The thought of not having my husband around makes me do everything about my child with caution and utmost care. With the best support system missing, I don’t want him hurting – within or without. I tolerate whims, I spend more time with him, an extra chocolate is good for health and doing new activities together helps. I don’t want him to miss his daddy, knowing that he is going to miss him anyway. And then, what naughty pleasure to tell daddy – Oh! He barely asked after you, you know. He was so happily occupied. The expression on daddy’s face? Priceless!

If only we could peep inside their tiny heads with big brains inside and know what they are thinking, the thoughts they often keep hidden from us. The thoughts that keep them talking to themselves, inside. But we cannot. We can only guess. Make things easier for them, even as we make things easier for our own selves.

And then, daddy arrives after all. And soon it’s as if he was never gone.

Sakshi Nanda went from studying Literature to serving the print media and finally settling with two publishing houses who called her editor for a couple of hard-bounds, no more! She writes as a work-from-home mother to realize herself as well as to be read, both – with her 2-year-old boy and her sarkari babu beau as the greatest source of ideas and inspiration. She believes eating baby food is therapeutic and that the pen is man’s best invention, after diapers that is! Meet her at: sakshinanda.blogspot.in

  • If only we could peep inside their tiny heads with big brains inside and know what they are thinking, the thoughts they often keep hidden from us. … Soon they will use this to their advantage – get extras (money or goodies) as absence fee. 😛 Kids are resilient, bless their hearts.

    • Soon? The time is upon me, when my son asks his father – What are you getting for me. Already! :O @phoenixritu:disqus I always love you for getting me back from my dreams and into the real world of parenting. 😀 I do hope kids are resilient! I am not. 🙂

  • Oh, so much insight in to the little ones mind. I have always been a traveling father, and I never realized the change management that needs to be done back home.

    • Ask you wife, @desitraveler:disqus 😀 I am sure she has a thing or two to tell you about your absences. 🙂

  • ronita

    how wonderfully put…it’s really a hard job for the mother’s but would share it with my friends who face this challenge.

    • Thank you for sharing, @disqus_AAF5JtNsFS:disqus. Just a few things I do to make our lives easier, and to make time pass by quicker. I am sure others manage more interesting ones than these. 🙂

  • Sid Balachandran

    “And then, what naughty pleasure to tell daddy – Oh! He barely asked after you, you know.” – Love it. My little one was way too young to have actually missed me when I was away travelling on work. However now that the roles are reversed, with my wife travelling a lot more than me, I now perform the proverbial “Mummy” role when she goes out of town. I use that line every now and then, when she queries if the little one misses her. But then I reckon women are wired a bit differently; whilst a dad might actually take that statement in his stride, a mom tends to be visibly more upset. Great post once again.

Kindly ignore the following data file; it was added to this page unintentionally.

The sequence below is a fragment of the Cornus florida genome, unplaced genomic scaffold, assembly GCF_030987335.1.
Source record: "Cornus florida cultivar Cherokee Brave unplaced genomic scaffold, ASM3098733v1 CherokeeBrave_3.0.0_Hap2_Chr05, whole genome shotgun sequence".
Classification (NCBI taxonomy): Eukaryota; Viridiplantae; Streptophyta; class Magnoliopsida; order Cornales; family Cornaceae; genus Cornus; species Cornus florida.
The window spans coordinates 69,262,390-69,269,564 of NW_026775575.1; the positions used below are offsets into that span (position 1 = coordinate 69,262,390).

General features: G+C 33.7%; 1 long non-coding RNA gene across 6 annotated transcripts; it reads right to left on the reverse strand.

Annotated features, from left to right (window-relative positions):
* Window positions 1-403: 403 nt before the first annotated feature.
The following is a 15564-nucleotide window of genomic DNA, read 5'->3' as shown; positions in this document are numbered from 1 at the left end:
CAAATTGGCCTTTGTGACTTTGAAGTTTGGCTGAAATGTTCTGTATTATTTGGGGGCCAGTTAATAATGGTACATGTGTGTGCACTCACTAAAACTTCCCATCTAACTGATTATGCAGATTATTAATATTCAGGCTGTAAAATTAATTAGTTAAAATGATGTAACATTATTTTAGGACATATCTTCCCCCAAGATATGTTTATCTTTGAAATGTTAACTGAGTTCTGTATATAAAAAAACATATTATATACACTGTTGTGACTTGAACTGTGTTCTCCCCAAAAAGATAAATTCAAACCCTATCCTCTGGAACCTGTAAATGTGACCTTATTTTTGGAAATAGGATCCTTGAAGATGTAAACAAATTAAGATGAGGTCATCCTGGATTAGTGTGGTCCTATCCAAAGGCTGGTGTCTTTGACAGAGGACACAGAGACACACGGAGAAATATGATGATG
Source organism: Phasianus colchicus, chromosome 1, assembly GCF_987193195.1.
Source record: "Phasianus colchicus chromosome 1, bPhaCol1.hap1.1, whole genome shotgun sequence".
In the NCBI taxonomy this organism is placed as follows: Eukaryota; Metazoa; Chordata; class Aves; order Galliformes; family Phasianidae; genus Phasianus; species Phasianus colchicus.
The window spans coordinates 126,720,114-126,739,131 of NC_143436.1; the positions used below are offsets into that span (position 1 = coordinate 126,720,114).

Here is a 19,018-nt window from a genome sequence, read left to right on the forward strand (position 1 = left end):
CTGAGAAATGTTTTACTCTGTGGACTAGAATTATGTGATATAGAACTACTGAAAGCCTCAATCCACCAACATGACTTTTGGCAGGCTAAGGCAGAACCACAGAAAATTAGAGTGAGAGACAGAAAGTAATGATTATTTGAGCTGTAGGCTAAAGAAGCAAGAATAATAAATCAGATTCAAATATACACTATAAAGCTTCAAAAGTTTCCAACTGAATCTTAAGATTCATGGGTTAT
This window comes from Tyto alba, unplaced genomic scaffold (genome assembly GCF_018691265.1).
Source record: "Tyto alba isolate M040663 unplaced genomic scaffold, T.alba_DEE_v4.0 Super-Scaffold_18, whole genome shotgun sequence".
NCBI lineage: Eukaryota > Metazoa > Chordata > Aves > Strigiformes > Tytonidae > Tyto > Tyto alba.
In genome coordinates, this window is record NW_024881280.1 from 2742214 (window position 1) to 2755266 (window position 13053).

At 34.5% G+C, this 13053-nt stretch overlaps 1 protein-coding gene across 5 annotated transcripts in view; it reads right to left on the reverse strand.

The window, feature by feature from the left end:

• I agree. Mothers perhaps take it differently. I have left my son twice with his daddy in these past 2 and half years. For a day, no night. No, not because I do not trust his daddy with him, but because I can barely do anything without extending a thought to the two devils making merry at home without me. 😛
      Thanks, @iwrotethose:disqus 🙂

      • Sid Balachandran

        True. Perhaps thats why the Mrs. has kept out-of-city travels to a minimum these days 🙂 As it is, I’m always told that I spoil the little one a lot !

  • Rekha

    I read it more from the child’s point of view as I have had to spend a whole of ten long years without my Daddy being with us. It indeed is tough on the children. And honestly, it’s tougher on the Moms who have to forget about her husband being away, keep her depression away, as she has that tiny little soul to take care of. And trust me Sakshi, no toy party, no shopping can ever make a child forget the missing pillows of Daddy dearest. Lovely read as always. 🙂

    • 10 years? That is a very long time indeed. I think you speak from your mom’s perspective too, and I see what you mean. It is something that I cannot and do not want to imagine. I trust you, @disqus_z6rV768TBF:disqus nothing can make them forget. It cna only pass the time quicker, if at all. Thanks a lot for reading! 🙂

  • Afshan Shaik

    Loved this !
    Papa pe taras aaya mjhe to wo priceless expression socheke. Loved the whole write up. I like ur articles a lot on parentous 🙂

  • Thank you, @arvindpassey:disqus sir. 🙂

  • Well, it’s no less than a celebration for the child when the father travels, considering how hard we mothers try to make up for the absence. I like the 3 kinds of reactions you mention. Indeed, every child is different. Perhaps, every father is too. 🙂 Good idea that – to cook the food Mr. did not enjoy. 😀
    Thank you for stopping by, @kalpanasolsi:disqus